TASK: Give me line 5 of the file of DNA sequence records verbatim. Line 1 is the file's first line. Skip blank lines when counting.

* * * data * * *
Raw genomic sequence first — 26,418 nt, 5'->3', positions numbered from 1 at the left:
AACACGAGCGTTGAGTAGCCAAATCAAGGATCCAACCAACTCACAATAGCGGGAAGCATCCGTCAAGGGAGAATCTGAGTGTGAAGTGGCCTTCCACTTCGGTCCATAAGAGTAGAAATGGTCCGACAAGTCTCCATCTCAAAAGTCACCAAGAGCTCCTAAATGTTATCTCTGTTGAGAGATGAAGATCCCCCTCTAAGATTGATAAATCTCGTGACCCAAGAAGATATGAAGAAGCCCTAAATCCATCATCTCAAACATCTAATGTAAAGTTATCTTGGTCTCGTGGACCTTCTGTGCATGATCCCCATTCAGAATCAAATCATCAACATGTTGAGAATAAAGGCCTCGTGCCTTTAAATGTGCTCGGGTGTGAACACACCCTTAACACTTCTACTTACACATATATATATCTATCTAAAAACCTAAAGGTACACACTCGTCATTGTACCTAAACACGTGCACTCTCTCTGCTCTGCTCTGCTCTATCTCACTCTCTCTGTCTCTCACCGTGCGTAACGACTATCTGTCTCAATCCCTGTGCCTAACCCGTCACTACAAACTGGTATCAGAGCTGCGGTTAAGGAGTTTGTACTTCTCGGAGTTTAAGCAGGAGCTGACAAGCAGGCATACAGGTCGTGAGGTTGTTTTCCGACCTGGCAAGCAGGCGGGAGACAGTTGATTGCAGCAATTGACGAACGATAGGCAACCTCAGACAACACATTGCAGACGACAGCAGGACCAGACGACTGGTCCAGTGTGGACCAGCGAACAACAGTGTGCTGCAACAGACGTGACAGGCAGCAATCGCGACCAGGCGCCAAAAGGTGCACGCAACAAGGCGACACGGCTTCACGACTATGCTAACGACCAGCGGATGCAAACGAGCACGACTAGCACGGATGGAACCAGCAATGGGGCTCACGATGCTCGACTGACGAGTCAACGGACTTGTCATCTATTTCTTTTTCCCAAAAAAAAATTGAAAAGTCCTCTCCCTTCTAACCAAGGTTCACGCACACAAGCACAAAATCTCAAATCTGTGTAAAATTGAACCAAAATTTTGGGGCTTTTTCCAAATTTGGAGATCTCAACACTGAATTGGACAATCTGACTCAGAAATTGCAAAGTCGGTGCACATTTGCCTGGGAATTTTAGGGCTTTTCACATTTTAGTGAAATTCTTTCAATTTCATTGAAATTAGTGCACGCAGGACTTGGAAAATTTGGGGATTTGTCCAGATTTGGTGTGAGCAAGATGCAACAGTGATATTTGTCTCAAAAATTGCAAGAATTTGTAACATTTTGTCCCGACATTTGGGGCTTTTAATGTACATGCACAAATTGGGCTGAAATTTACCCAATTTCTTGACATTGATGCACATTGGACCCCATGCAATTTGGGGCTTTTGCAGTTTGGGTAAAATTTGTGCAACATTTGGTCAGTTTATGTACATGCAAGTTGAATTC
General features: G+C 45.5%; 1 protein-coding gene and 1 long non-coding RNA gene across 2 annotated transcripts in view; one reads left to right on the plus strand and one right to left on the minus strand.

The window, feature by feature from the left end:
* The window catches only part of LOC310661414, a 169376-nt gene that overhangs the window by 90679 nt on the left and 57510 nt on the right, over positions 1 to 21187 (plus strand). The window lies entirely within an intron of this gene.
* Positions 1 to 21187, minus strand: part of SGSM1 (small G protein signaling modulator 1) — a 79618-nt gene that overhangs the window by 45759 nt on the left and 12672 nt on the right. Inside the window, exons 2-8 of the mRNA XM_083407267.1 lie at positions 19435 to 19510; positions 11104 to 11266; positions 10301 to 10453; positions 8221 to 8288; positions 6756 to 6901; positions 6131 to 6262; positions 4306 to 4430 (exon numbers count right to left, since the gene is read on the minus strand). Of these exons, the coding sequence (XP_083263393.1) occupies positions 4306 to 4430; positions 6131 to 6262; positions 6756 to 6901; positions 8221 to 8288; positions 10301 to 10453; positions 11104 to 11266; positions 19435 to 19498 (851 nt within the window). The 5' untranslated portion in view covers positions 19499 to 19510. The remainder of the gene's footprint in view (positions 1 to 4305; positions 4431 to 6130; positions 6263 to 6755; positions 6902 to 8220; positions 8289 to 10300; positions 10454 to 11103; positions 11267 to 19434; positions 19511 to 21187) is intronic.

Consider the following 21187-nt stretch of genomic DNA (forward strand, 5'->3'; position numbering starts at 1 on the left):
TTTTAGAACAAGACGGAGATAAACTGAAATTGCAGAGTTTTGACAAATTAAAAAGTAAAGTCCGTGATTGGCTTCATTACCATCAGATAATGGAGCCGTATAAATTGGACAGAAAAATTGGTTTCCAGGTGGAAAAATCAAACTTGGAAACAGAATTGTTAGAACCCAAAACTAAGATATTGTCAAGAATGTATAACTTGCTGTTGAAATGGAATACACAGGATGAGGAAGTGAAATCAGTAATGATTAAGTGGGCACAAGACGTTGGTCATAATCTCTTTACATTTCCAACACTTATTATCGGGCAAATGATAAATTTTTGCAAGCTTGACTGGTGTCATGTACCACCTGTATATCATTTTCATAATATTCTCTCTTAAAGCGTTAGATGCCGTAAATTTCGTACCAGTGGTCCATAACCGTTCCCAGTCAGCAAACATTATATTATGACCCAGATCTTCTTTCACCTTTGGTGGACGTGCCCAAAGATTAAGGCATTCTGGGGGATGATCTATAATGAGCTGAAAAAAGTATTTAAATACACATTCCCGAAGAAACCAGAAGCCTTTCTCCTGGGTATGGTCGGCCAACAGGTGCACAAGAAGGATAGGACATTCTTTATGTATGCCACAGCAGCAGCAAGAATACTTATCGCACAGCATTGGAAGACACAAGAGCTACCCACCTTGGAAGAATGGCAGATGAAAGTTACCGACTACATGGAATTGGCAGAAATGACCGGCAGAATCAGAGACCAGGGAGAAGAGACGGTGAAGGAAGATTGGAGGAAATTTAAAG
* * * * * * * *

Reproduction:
* The window catches only part of LOC310661414, a 169376-nt gene that overhangs the window by 90679 nt on the left and 57510 nt on the right, over positions 1 to 21187 (plus strand). The window lies entirely within an intron of this gene.